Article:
PREIT in May finalized a lease with Cooper University Health Care to occupy more than 165K SF in a former Sears at the Moorestown Mall in New Jersey, an outpatient facility expected to deliver in 2023. That same month, Macerich expanded its lease with the Saratoga Hospital at the Wilton Mall in Saratoga Springs, New York, to more than 81K SF at a former Sears to support hyperbaric medicine, podiatry services and outpatient services.
In the past, medical tenants didn't care if their real estate was cool or interesting, tucking themselves away in office buildings, said Helman, whose boutique Next Health firm offers cryotherapy and infrared treatments. It moved into a swanky redevelopment of the Century City Mall by Westfield in Los Angeles in 2018 and opened a location a year later in The Parlor in New York City, an indoor shopping center geared toward medical tenants.
“Going to the doctor is typically not the most fun thing to do,” she said. “Medicine is incredible for retail. We like foot traffic. It’s not an old dodgy doctor’s office, it’s very hip, it’s very modern. We’re trying to be able to take advantage of vacancies to grow.”
Mall locations offer tenants ample parking, easy transportation access and visibility, said Ami Ziff, the director of national retail for Time Equities, which owns millions of square feet of retail, including malls in New Jersey, Tennessee and Utah. Being near department stores and luxury shops is a plus, but not the motivation, he said.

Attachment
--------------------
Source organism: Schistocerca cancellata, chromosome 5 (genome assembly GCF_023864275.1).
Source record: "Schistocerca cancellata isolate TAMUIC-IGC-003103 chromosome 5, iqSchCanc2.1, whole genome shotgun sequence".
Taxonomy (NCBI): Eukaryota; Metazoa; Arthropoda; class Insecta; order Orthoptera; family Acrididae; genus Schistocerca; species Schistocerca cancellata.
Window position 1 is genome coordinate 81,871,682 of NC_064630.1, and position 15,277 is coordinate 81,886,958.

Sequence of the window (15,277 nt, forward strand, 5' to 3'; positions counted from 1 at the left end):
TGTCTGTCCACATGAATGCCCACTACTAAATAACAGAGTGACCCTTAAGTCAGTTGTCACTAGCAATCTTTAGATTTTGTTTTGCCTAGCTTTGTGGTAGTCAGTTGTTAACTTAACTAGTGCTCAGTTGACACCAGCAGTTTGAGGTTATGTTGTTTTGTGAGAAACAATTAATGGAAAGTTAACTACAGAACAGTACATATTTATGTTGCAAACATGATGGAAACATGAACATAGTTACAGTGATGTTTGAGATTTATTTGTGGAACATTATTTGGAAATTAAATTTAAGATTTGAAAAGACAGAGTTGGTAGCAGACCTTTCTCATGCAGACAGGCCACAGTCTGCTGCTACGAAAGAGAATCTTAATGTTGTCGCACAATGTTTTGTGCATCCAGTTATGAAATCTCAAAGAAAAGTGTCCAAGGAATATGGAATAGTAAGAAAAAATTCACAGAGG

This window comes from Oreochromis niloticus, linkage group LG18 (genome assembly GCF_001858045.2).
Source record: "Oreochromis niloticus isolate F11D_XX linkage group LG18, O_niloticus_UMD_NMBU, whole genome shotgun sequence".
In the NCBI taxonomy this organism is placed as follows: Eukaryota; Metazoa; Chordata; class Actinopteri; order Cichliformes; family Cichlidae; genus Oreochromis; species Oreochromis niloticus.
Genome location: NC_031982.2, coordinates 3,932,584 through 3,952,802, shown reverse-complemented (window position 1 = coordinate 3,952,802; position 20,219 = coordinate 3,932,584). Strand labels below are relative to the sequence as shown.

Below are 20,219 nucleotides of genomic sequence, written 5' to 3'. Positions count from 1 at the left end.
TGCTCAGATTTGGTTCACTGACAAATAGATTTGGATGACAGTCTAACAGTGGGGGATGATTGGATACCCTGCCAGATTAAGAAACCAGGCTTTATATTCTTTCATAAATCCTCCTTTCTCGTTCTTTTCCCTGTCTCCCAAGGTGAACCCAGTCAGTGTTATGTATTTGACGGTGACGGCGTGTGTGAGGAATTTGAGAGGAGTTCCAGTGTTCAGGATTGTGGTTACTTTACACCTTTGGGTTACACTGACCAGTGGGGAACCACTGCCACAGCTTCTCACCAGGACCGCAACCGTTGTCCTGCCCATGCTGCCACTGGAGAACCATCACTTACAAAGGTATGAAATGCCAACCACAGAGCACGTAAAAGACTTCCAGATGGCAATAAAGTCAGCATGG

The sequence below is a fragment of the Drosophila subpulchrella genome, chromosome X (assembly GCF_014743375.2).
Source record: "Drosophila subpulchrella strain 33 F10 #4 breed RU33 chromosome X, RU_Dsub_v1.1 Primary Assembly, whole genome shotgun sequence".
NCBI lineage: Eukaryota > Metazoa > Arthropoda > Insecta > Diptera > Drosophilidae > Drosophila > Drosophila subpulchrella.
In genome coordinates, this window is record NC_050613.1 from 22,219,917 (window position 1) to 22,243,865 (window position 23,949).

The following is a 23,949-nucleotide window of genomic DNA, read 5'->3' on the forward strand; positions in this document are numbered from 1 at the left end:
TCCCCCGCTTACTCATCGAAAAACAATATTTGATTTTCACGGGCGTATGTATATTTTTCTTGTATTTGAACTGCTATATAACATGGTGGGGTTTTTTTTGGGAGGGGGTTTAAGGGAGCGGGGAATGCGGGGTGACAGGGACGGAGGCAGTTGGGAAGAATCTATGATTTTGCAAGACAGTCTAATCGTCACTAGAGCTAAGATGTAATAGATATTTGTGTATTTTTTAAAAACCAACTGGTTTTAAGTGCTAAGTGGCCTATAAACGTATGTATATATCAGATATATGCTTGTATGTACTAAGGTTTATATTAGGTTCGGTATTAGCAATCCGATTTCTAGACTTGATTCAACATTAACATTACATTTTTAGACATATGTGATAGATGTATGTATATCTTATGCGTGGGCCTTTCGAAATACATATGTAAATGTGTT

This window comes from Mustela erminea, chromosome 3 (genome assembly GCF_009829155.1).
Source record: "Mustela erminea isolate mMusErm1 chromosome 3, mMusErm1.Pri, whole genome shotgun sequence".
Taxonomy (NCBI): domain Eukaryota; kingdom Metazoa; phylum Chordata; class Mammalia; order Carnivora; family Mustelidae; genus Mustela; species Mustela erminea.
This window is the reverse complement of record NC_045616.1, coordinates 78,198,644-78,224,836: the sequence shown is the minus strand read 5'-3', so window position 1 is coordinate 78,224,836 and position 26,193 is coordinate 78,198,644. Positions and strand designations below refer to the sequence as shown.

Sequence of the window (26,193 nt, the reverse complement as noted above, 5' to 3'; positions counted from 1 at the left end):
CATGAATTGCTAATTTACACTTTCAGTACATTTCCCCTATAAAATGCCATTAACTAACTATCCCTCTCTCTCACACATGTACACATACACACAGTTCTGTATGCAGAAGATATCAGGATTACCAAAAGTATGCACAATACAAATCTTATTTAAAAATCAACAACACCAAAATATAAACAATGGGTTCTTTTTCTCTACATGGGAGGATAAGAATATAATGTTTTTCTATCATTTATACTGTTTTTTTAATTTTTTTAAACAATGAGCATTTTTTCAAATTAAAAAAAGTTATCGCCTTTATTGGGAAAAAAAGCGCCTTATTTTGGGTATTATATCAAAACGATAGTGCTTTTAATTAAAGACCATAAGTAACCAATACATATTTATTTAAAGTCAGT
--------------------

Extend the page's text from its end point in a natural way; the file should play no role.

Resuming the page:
“For the vast majority, that’s not their focus,” Ziff said. “It’s more about servicing the community in which these properties reside.”
The medical storefronts drive foot traffic pre- and post-appointments in malls from 9 to 5, Monday through Friday. An analysis by mobility data research firm Placer.ai found 22.4% of patients at national dental chain Aspen Dental’s mall locations shopped at other stores after an appointment.
Placer.ai Vice President of Marketing and researcher Ethan Chernofsky likened the medical and dental tenant appeal to singer Celine Dion, who has been performing in Las Vegas for 16 years now.
“It’s kind of a similar approach,” he said. “Are people going to travel the world to see it? Is this thing the most exciting thing? Is it a draw in itself? Maybe not. But can it work in a specific environment? Yes.”
The strategy offers an alternative to other ballyhooed mall redevelopment plans, including e-commerce distribution centers, residential and office-driven mixed-use developments and ghost kitchens. Two mall owners in Massachusetts leased former department stores to vaccine distributors earlier this year as short-term space-fillers.
Experts said they expect medical tenants to continue to sign leases at indoor malls as owners reckon with an oversupplied market. Chernofsky said the tenants will become a normal part of shopping centers the same way Tesla car dealerships and Apple stores are today.
“As much as we’re used to it now, is that a thing that made sense in a mall before it started happening?” he said. “It works so well. Really cool ideas, we no longer have to be convinced of what does and doesn’t belong in a mall.”
CORRECTION, SEPT. 7, 10 A.M. ET: A previous version of this article incorrectly identified Ethan Chernofsky's first name. This article has been updated.